Wednesday, November 28, 2007
First up were the Democrats, and now it's the Republicans' turn. Tonight marks the much-anticipated CNN/YouTube Republican Debate, in which the 8 GOP candidates on our You Choose '08 platform will descend on St. Petersburg, Florida to answer video questions submitted via YouTube. The two-hour debate will be aired live on CNN at 8 PM ET, and all the clips will be hosted soon after on YouTube.
People submitted almost 5,000 questions (4,927, to be exact) to the GOP hopefuls right on YouTube -- 2,000 more than the Democrats got on July 23. In true YouTube style, some of the questions are creative, but most are compelling -- and demonstrate the concerns of voters trying to differentiate between the candidates in a crowded primary field.
Back in July, we broke new ground in presidential debates with our first-ever CNN/YouTube Debate. Thirty-nine questions were posed to the Democratic candidates, and when Stephen Sixta asked a question about whether or not the presidential contenders would speak directly to foreign dictators, a conflict broke out between Senators Obama and Clinton that has matured into the defining difference between these two front-runners in this campaign.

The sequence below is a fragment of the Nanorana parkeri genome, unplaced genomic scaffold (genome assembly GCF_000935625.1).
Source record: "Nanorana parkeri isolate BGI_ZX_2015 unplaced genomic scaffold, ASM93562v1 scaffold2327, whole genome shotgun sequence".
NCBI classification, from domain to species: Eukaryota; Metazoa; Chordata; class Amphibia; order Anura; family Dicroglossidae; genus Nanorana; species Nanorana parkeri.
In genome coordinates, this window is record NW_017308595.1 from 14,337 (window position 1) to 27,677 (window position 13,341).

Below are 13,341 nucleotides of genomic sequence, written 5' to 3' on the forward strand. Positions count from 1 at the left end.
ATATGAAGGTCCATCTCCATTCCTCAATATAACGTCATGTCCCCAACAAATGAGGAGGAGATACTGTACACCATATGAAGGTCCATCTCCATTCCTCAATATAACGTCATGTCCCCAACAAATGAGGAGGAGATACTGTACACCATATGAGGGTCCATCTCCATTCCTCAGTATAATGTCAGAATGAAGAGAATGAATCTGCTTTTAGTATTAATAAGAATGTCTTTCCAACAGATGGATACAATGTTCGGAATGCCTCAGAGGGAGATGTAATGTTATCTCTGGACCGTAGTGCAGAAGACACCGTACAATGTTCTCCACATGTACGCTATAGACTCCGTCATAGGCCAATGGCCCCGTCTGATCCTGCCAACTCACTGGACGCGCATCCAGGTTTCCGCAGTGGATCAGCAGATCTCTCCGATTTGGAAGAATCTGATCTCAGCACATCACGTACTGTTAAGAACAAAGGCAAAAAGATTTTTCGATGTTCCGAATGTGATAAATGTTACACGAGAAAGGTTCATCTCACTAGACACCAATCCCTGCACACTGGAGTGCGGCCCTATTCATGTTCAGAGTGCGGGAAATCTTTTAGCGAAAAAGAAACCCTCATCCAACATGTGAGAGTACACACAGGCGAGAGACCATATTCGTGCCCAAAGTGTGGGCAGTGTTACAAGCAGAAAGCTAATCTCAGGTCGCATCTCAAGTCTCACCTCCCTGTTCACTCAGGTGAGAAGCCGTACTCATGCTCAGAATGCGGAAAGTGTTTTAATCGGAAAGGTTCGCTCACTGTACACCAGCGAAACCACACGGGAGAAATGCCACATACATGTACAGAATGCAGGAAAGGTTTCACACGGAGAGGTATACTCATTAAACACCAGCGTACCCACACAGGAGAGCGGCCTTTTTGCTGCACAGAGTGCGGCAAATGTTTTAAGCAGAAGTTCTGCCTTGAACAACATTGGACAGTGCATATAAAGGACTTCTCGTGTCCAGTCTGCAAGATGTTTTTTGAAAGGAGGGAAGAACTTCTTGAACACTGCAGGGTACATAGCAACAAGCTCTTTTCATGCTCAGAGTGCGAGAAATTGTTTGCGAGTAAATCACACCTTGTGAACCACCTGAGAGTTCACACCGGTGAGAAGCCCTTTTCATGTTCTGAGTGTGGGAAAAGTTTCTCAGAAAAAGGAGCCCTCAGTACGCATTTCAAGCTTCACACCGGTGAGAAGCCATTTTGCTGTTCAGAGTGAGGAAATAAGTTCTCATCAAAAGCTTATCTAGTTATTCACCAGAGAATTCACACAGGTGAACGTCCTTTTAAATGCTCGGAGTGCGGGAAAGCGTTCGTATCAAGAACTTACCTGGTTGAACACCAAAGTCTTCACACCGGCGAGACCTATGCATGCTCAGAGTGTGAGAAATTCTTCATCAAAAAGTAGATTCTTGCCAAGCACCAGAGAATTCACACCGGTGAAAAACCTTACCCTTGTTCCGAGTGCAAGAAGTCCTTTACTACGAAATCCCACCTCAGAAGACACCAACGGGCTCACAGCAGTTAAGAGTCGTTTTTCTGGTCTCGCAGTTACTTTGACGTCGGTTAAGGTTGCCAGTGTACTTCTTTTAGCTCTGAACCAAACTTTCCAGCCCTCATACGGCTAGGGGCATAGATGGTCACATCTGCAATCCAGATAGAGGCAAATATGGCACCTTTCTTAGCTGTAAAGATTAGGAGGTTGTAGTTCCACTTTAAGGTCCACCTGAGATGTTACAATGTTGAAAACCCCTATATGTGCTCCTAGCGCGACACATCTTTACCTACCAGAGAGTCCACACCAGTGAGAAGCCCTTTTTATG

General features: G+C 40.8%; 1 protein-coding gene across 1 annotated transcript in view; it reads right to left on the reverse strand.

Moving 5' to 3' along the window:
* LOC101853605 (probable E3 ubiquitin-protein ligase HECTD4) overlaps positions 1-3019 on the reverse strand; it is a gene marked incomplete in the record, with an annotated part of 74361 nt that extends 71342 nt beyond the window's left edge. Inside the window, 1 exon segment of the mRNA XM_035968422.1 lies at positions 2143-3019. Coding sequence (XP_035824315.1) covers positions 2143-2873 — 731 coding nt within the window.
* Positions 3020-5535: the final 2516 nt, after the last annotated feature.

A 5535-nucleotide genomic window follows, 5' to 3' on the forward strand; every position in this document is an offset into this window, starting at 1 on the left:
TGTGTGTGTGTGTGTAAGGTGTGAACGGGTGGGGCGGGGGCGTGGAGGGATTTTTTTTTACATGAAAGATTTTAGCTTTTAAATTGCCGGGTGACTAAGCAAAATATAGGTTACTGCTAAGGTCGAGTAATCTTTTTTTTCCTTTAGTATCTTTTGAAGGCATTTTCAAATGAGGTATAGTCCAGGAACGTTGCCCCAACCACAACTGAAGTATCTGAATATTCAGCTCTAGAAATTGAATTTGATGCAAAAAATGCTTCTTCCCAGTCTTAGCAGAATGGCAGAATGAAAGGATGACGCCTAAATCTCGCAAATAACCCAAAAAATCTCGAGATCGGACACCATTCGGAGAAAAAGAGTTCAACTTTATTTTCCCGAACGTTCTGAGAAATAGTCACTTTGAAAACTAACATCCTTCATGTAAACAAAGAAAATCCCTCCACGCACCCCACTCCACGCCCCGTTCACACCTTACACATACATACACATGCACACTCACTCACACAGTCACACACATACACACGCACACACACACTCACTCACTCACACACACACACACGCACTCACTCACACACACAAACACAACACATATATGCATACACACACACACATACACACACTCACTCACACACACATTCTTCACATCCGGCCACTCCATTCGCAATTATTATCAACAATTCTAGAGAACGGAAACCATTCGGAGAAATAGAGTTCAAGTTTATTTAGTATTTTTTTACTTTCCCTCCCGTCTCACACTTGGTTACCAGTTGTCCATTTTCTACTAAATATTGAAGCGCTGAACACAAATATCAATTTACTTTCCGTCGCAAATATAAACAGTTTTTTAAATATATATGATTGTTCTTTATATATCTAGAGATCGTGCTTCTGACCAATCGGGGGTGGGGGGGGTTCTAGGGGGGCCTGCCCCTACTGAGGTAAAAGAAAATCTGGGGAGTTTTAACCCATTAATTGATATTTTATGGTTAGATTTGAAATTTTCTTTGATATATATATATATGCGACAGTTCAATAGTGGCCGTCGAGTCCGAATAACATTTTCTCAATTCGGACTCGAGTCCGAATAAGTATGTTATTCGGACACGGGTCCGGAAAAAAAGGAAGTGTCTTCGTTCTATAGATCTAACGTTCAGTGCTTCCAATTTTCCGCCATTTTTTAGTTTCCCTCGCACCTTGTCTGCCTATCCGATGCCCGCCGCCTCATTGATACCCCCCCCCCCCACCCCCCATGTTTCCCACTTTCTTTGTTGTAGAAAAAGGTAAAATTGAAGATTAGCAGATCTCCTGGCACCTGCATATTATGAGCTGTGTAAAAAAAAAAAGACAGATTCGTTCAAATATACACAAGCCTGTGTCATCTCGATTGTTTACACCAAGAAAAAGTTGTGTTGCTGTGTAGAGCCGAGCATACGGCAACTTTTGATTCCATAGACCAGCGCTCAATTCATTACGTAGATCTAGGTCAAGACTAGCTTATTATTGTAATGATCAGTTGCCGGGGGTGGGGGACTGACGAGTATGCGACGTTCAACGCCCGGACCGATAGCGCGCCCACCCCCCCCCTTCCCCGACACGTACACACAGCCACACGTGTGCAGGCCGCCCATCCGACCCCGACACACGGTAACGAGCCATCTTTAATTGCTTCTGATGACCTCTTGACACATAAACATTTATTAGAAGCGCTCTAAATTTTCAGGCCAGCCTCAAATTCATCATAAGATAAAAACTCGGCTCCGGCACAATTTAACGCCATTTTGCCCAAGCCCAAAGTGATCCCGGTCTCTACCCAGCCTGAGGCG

The core concept behind these debates is to let real questions from real people drive the dialogue. The power of YouTube is that it lowers the barrier to entry to engage in the political process, and levels the platform for political discussion. It used to be that a voter had to live in Iowa, New Hampshire, or Florida to engage with the candidates at this stage of the campaign, but YouTube has broken down those barriers, and has brought more transparency and access to the political dialogue than ever before. We think that politics will never be the same (thankfully).